COACH columnist

This one time, at Westside Barbell…

Is always a great lead into a fantastic story. When Dave Tate was doing speed work, they were blasting through reps. Just like everyone should be during dynamic effort, it was as soon as the last person was done you sat down and hit your set, because there was only 60 seconds between each of your sets. If you’re still fiddling with your wrist wraps then you’re going to slow everybody down. Somehow an argument had turned into a fight behind them and before you knew it the spotters had one hand over the bar and the other making sure the fight didn’t roll into them while they were still trying to bench. The good news for them is the fight quickly turned into a one-sided beating and the lack of contention allowed the chaos to be contained at a sufficient distance. This really brings to light what Dave means when he says you don’t have to be friends with your training partners…

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Dave is quick to address that Kenny Patterson was one of these more disagreeable members. While he comes across a mild-mannered guy during his Table Talk Podcast appearance, he was an expert at antagonizing the other people.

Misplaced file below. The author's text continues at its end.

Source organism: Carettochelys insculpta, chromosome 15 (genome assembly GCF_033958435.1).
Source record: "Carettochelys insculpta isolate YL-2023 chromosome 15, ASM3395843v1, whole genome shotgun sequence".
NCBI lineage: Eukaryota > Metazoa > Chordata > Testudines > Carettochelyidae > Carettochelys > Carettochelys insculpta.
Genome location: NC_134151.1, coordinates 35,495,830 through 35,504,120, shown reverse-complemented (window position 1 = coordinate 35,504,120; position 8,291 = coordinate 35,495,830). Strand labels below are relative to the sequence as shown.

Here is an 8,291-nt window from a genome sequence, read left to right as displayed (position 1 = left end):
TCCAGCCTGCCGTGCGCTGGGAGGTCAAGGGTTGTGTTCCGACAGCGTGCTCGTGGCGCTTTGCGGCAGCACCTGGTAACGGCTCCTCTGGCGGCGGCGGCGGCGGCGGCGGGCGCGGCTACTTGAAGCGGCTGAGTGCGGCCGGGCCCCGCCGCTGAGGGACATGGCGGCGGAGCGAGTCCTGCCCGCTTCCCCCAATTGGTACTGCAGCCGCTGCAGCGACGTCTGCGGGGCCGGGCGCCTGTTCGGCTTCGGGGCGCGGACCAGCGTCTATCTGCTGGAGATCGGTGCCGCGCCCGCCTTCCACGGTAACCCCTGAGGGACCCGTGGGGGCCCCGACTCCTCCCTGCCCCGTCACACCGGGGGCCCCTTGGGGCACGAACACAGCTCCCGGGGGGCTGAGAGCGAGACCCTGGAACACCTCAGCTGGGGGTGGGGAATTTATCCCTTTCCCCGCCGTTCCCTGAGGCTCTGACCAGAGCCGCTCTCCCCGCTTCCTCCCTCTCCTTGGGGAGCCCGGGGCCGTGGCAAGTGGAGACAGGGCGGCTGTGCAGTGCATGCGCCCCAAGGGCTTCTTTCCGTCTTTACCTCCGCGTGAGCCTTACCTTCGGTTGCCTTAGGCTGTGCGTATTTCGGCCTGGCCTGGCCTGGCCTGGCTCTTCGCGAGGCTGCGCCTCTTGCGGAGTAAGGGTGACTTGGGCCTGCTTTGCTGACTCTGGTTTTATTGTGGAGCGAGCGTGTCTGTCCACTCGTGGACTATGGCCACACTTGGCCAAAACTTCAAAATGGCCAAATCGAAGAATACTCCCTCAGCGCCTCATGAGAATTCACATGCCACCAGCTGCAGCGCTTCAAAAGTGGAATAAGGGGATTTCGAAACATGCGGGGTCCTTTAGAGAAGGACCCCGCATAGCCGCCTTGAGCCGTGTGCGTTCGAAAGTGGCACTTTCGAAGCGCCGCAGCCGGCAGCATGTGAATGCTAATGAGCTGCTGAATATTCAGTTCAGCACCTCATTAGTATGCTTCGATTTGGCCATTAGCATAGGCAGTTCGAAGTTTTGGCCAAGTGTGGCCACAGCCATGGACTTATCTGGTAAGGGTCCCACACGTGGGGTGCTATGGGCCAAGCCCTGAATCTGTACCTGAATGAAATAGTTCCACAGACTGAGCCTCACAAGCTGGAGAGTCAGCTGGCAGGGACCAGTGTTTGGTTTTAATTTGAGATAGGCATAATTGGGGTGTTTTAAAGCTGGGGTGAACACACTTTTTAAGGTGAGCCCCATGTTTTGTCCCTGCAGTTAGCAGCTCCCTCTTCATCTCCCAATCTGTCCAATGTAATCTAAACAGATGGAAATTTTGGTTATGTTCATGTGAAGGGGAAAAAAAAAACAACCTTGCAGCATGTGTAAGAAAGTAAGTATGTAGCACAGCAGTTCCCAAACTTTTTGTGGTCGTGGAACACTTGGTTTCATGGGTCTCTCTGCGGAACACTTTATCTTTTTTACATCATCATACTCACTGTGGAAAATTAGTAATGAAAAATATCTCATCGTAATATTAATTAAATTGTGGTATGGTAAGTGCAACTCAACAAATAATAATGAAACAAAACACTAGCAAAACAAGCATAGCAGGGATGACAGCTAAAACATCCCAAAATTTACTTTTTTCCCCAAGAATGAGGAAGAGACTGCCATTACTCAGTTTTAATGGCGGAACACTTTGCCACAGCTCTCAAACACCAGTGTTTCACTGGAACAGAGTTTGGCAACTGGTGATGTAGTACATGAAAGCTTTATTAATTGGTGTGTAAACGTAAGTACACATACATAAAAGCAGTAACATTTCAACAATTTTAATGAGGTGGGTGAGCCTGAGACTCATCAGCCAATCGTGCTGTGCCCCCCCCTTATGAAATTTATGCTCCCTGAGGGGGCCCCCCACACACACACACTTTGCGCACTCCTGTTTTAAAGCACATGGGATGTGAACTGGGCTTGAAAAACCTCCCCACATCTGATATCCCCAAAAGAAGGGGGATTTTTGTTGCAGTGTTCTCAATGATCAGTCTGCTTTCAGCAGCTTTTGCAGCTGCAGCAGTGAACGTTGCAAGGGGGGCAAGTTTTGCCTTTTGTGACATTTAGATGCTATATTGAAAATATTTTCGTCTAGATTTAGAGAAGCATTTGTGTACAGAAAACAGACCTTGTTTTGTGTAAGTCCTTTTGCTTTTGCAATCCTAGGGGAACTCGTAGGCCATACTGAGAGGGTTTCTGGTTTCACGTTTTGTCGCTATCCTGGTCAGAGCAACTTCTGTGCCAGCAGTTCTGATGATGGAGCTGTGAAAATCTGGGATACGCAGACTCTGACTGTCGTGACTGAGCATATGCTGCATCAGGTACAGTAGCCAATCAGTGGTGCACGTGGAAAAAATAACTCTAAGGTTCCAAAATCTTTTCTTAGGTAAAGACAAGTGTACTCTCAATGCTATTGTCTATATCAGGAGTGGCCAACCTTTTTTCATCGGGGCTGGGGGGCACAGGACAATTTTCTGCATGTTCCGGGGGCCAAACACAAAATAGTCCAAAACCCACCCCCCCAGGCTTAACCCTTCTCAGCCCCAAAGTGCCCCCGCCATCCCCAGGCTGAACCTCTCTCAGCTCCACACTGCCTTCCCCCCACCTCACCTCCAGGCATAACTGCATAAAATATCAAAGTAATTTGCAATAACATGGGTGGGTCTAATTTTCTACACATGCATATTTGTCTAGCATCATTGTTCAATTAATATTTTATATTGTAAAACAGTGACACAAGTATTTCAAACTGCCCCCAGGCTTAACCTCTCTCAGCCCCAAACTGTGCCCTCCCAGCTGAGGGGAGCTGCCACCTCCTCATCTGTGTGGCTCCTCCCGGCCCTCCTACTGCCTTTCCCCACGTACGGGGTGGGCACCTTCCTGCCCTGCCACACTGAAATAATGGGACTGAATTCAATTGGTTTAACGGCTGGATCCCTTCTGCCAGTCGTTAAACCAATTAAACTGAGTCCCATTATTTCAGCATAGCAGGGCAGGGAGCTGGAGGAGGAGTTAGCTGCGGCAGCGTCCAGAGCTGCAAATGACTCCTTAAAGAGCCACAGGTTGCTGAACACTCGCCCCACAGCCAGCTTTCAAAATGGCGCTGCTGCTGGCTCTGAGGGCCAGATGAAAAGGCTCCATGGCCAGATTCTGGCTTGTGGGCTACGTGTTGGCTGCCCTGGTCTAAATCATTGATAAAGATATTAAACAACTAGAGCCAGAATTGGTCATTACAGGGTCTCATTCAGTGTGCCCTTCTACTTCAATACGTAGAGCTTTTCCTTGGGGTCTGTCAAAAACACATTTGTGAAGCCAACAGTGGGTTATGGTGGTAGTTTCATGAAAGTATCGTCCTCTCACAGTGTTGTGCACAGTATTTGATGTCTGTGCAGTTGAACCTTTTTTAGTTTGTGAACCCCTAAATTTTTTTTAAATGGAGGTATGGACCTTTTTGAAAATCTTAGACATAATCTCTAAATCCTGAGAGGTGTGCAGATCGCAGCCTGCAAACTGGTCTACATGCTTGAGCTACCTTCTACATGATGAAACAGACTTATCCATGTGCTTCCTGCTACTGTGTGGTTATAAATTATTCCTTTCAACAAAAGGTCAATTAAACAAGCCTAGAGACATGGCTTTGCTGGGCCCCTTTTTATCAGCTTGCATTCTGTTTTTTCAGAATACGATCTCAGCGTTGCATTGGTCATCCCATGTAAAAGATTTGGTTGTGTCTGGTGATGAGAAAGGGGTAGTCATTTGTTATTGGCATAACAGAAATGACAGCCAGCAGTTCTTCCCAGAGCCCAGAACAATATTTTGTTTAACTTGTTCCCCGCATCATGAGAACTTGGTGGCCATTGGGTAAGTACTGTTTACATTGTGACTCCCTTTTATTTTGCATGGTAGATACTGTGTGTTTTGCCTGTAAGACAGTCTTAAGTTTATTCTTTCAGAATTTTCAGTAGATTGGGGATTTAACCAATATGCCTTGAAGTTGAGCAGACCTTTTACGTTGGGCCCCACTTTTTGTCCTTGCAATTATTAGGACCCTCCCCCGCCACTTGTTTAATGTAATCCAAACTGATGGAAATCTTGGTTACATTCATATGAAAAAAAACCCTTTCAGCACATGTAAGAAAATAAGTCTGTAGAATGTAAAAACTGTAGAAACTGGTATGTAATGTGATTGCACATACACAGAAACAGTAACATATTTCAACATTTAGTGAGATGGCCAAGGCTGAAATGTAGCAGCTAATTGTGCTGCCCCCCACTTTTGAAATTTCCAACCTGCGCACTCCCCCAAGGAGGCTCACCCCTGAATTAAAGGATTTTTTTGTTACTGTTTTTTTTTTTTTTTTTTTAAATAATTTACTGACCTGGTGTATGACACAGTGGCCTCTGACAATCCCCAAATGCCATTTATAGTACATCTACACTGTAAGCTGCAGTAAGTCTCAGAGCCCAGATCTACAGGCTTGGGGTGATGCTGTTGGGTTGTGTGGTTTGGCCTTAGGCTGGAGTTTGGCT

One time a world-renowned strength coach had come in to visit Westside Barbell. Everyone was board pressing and the coach had taken a seat on some boxes to watch them train. Kenny Patterson throws a casual invite his way, “Hey man, you jumping in?” The coach politely declined but Kenny had something in him that day that made him feel more like bothering somebody. Starting with an empty bar he asked every time they added any more weight, “Hey man, you jumping in?” Except he found a new way to ask him every time. “Come on dude, you’re up.” “Yo dawg, it’s your time.” Every single time until they were up to 700 pounds. Clearly, because he hadn’t gotten underneath the coach's skin yet, Kenny said, “Oh I see how it is. You’re just waiting for me to finish so you can one-up whatever I do. I’ll even load the bar for you!”

Who knows what made him the designated victim that day. Maybe he walked in with a bit of an attitude. It’s probably a good idea to show some respect at a world-renowned private gym that you have been allowed to train at. They weren’t the first coach to come in and many knew how to be polite. Observe when you come in, and let them train until they're done. If these lifters feel like answering your questions, save it for the end and they’ll be much more likely to actually want to talk to you. You could probably apply this advice anywhere else in your life as well.

Text By Mason Nowak